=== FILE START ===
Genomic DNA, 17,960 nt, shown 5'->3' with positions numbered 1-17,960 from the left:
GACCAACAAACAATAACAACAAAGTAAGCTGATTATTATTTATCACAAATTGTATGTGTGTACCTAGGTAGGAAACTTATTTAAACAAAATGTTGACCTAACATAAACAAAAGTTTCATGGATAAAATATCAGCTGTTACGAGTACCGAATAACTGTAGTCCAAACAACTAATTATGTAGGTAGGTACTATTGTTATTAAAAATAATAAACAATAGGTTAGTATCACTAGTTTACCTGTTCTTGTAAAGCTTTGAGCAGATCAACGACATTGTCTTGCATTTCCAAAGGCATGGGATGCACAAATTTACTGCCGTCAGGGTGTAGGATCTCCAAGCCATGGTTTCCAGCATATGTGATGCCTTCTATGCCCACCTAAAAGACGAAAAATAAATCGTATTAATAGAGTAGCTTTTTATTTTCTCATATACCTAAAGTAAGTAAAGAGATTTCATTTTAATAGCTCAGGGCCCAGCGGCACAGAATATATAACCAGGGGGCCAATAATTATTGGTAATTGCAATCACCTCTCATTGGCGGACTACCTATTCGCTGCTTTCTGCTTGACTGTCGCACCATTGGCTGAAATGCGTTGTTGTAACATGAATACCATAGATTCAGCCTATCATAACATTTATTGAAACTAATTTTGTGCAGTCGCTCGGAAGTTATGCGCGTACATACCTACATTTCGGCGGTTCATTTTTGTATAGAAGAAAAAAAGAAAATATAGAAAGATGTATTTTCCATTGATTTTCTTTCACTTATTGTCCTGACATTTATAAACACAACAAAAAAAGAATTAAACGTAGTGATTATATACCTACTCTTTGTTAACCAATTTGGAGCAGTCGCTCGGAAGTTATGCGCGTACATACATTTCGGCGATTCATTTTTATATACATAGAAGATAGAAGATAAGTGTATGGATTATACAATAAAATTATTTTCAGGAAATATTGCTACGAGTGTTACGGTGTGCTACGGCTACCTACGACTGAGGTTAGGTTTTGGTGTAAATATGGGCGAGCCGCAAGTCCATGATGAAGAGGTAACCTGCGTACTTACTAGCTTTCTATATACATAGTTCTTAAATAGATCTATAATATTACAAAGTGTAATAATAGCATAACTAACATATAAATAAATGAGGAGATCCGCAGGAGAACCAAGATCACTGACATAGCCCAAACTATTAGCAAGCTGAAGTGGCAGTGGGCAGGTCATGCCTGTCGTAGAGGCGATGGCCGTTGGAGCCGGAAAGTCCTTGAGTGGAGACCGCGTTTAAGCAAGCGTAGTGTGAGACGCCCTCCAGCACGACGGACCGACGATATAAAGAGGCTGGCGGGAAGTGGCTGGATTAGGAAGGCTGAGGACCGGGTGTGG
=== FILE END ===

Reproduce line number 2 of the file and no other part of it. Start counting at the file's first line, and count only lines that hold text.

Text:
GACCAACAAACAATAACAACAAAGTAAGCTGATTATTATTTATCACAAATTGTATGTGTGTACCTAGGTAGGAAACTTATTTAAACAAAATGTTGACCTAACATAAACAAAAGTTTCATGGATAAAATATCAGCTGTTACGAGTACCGAATAACTGTAGTCCAAACAACTAATTATGTAGGTAGGTACTATTGTTATTAAAAATAATAAACAATAGGTTAGTATCACTAGTTTACCTGTTCTTGTAAAGCTTTGAGCAGATCAACGACATTGTCTTGCATTTCCAAAGGCATGGGATGCACAAATTTACTGCCGTCAGGGTGTAGGATCTCCAAGCCATGGTTTCCAGCATATGTGATGCCTTCTATGCCCACCTAAAAGACGAAAAATAAATCGTATTAATAGAGTAGCTTTTTATTTTCTCATATACCTAAAGTAAGTAAAGAGATTTCATTTTAATAGCTCAGGGCCCAGCGGCACAGAATATATAACCAGGGGGCCAATAATTATTGGTAATTGCAATCACCTCTCATTGGCGGACTACCTATTCGCTGCTTTCTGCTTGACTGTCGCACCATTGGCTGAAATGCGTTGTTGTAACATGAATACCATAGATTCAGCCTATCATAACATTTATTGAAACTAATTTTGTGCAGTCGCTCGGAAGTTATGCGCGTACATACCTACATTTCGGCGGTTCATTTTTGTATAGAAGAAAAAAAGAAAATATAGAAAGATGTATTTTCCATTGATTTTCTTTCACTTATTGTCCTGACATTTATAAACACAACAAAAAAAGAATTAAACGTAGTGATTATATACCTACTCTTTGTTAACCAATTTGGAGCAGTCGCTCGGAAGTTATGCGCGTACATACATTTCGGCGATTCATTTTTATATACATAGAAGATAGAAGATAAGTGTATGGATTATACAATAAAATTATTTTCAGGAAATATTGCTACGAGTGTTACGGTGTGCTACGGCTACCTACGACTGAGGTTAGGTTTTGGTGTAAATATGGGCGAGCCGCAAGTCCATGATGAAGAGGTAACCTGCGTACTTACTAGCTTTCTATATACATAGTTCTTAAATAGATCTATAATATTACAAAGTGTAATAATAGCATAACTAACATATAAATAAATGAGGAGATCCGCAGGAGAACCAAGATCACTGACATAGCCCAAACTATTAGCAAGCTGAAGTGGCAGTGGGCAGGTCATGCCTGTCGTAGAGGCGATGGCCGTTGGAGCCGGAAAGTCCTTGAGTGGAGACCGCGTTTAAGCAAGCGTAGTGTGAGACGCCCTCCAGCACGACGGACCGACGATATAAAGAGGCTGGCGGGAAGTGGCTGGATTAGGAAGGCTGAGGACCGGGTGTGG